How Stories in the Classroom Can Lead to Meaningful Learning

Extract from The Exam Class Toolkit: How to Create Engaging Lesson That Ensure Progression and Results (Continuum). This section is a snapshot on using stories in the classroom.

The following story was emailed to us recently. At first it may seem just like a
funny story, but if you read between the lines, it raises several interesting
questions. Can you spot them?

An old Maori man lived alone at his family home out in Ruatoria.
He wanted to dig his kumara garden, but it was very hard work.
His only son, Hone, who used to help him, was in Paremoremo prison.
The man wrote a letter to his son and described his predicament.

Kia ora e Hone,
I am feeling pretty bad because it looks like I won’t be able to
plant my kumara garden this year.
I’m just getting too old to be digging up a garden plot.
If you were here, all my troubles would be over.
I know you would dig the plot for me.
Aroha nui

A few days later he received a letter from his son.

E Pa,
For God’s sake! Don’t dig up that garden, that’s where I buried the BODIES.

At 4am the next morning, Gisborne C.I.B and the local police showed up with a search warrant and dug up the entire area without finding any
bodies. They apologized to the old man and left. That same day the man received another letter from his son.

E Pa,
Go ahead and plant the Kumara.
That’s the best I could do under the circumstances.

When we received this story we were thrilled and used it immediately. It has so much potential for the classroom; you could use it to investigate the power of language and its uses, to look at motive, to understand character, or reactions
(human or chemical). Think about how powerful this story would be as a starter in a lesson.

We have come to know man as he really is. After all, man is that being who invented the gas chambers of Auschwitz; however, he is also that being who entered those gas chambers upright, with the Lord’s prayer or the Shema Yisrael on his lips. – Victor Frankl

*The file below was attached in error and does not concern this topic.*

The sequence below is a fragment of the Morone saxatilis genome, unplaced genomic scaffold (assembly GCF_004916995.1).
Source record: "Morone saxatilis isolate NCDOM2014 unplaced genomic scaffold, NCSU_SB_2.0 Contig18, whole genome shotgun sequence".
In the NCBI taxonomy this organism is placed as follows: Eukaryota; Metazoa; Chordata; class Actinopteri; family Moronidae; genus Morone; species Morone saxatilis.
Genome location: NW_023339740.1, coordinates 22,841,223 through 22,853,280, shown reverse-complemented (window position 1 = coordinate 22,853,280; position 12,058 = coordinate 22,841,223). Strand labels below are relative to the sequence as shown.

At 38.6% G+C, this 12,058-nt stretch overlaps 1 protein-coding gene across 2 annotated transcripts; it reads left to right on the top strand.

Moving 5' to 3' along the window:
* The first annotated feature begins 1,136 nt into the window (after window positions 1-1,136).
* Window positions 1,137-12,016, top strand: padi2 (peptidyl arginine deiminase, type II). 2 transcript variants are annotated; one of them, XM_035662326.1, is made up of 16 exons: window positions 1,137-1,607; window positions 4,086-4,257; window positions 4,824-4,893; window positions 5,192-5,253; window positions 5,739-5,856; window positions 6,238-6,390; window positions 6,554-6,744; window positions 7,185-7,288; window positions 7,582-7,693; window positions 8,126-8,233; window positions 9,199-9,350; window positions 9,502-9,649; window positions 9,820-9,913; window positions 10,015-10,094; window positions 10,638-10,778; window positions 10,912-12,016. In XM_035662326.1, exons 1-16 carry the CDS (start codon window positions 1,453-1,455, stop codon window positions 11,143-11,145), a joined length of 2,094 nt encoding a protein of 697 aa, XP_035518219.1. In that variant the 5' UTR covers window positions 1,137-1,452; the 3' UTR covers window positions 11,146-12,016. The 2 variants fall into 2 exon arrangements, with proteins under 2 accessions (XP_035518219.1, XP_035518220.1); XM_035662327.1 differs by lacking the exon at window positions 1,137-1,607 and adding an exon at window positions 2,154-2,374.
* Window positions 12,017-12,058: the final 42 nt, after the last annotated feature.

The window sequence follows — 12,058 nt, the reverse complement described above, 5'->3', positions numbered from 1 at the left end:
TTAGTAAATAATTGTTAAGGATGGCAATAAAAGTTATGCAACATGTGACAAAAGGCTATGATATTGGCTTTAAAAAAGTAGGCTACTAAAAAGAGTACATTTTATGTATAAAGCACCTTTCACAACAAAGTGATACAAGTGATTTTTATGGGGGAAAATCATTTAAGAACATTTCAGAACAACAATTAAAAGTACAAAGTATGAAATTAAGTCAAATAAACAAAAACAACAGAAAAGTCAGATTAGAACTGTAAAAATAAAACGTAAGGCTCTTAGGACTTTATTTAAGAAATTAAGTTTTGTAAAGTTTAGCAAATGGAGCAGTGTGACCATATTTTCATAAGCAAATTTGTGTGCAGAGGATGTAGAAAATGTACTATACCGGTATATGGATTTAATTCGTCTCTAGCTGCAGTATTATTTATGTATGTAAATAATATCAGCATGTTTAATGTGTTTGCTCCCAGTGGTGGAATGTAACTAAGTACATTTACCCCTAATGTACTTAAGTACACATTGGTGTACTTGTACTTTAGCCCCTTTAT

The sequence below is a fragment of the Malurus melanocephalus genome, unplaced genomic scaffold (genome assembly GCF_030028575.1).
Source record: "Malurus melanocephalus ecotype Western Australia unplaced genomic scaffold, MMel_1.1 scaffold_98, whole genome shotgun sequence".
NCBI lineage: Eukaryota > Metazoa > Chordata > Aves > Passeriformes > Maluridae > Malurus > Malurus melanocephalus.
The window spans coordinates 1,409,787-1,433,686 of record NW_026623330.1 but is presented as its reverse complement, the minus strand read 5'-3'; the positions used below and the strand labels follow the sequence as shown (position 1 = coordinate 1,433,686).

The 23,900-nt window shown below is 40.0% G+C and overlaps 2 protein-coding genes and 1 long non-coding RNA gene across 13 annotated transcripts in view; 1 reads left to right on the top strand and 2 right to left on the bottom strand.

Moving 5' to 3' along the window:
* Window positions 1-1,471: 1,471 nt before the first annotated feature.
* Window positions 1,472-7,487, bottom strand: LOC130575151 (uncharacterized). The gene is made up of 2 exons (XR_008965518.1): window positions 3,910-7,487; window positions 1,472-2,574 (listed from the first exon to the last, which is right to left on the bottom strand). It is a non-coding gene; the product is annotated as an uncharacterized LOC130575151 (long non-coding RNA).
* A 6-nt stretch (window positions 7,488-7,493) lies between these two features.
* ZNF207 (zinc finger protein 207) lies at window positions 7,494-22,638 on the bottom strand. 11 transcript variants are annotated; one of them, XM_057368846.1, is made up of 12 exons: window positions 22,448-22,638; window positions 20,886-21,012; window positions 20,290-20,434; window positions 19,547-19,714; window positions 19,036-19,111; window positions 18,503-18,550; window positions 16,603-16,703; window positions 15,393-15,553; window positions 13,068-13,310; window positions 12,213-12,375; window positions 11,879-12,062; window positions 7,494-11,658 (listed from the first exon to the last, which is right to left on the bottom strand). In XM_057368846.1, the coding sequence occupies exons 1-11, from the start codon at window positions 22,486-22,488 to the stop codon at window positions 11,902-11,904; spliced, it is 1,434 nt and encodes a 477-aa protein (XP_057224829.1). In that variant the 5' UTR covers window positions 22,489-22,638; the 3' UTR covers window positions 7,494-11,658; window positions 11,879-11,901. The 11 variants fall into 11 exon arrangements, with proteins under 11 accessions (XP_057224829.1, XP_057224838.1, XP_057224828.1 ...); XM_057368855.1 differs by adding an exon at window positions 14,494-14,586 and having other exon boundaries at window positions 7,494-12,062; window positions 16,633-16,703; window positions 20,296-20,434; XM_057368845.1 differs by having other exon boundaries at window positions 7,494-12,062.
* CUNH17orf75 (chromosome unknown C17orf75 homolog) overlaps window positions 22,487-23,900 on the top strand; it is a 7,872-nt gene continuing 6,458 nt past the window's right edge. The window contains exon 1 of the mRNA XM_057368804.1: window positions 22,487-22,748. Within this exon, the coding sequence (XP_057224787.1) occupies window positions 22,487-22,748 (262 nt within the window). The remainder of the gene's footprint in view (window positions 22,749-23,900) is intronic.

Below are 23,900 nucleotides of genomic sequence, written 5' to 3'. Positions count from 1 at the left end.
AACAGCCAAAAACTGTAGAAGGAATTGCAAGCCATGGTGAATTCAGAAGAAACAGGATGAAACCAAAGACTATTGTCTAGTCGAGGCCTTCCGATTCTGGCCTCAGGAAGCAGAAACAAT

Making Stories Memorable

Getting students to think about the core meaning of a lesson is crucial if the knowledge is to reside in their long-term memories. How can we make any topic simple enough to show the core meaning; memorable quality of the topic? Consider the story below and ask yourself, what is the core message in that story? How can this be used in a lesson investigating WWII, the holocaust, or as an assembly piece?

Victor Frankl and his wife were arrested together with hundreds of other Jews in 1942, in Vienna, Austria.

Unbeknown to many, Frankl had developed a new theory of psychological well-being. Both he and his wife had anticipated what would happen to them so they had sewn the manuscript of the book he was writing into the lining of his coat. Victor and his wife Tilly were later transported to Auschwitz and the manuscript was eventually found and destroyed. Frankl began rewriting his work from scratch, on bits of paper, and he had to endure the death of his entire family: his wife, brother, mother and father all died in the concentration camps. When the Allies liberated his camp in 1946 he had completed what was to become according to the New York Times, one of the most influential books of all time. (A Man’s Search for Meaning).

Published by

Johannes Ahrenfelt

Johannes Ahrenfelt has previously worked as County Advisor for Learning & Teaching with ICT, Head of Department and University Lecturer. He has taught for 10+ years in schools around Norfolk, UK, and is currently leading an inspirational team in Norwich as Head of Faculty. Johannes shares his passion for pedagogy on his blog, social media and when delivering training in the UK and abroad. He has also published several books worldwide, one of which has been translated into Mandarin and Malayan.

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